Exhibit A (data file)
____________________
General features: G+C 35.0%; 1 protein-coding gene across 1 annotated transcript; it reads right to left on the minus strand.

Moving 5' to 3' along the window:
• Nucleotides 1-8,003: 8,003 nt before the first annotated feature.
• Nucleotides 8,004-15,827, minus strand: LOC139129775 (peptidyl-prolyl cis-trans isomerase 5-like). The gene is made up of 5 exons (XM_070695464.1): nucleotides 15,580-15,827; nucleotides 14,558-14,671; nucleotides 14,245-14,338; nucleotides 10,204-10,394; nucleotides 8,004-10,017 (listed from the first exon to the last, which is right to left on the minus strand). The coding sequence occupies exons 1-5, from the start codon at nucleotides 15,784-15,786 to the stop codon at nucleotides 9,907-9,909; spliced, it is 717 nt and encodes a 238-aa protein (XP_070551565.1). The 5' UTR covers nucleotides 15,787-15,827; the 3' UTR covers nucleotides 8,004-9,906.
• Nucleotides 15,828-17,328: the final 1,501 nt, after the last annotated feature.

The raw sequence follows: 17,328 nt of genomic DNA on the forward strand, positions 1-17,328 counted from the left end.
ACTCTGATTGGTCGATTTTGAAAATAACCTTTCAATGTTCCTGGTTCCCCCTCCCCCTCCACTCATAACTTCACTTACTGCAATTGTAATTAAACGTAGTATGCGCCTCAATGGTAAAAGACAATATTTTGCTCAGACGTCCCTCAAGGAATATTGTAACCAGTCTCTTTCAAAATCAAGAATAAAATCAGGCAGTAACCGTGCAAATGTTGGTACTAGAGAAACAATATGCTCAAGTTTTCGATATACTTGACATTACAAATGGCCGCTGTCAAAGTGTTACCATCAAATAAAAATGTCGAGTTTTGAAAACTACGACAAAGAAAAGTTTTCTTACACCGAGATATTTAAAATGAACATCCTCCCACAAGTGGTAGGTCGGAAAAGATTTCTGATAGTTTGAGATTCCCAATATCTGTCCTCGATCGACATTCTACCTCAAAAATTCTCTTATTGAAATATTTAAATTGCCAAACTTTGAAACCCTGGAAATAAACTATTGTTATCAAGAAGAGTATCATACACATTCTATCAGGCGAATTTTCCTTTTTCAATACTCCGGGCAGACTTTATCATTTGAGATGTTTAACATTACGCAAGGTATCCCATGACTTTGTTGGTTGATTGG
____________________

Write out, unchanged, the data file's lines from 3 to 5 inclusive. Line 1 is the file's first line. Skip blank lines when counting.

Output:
• Nucleotides 1-8,003: 8,003 nt before the first annotated feature.
• Nucleotides 8,004-15,827, minus strand: LOC139129775 (peptidyl-prolyl cis-trans isomerase 5-like). The gene is made up of 5 exons (XM_070695464.1): nucleotides 15,580-15,827; nucleotides 14,558-14,671; nucleotides 14,245-14,338; nucleotides 10,204-10,394; nucleotides 8,004-10,017 (listed from the first exon to the last, which is right to left on the minus strand). The coding sequence occupies exons 1-5, from the start codon at nucleotides 15,784-15,786 to the stop codon at nucleotides 9,907-9,909; spliced, it is 717 nt and encodes a 238-aa protein (XP_070551565.1). The 5' UTR covers nucleotides 15,787-15,827; the 3' UTR covers nucleotides 8,004-9,906.
• Nucleotides 15,828-17,328: the final 1,501 nt, after the last annotated feature.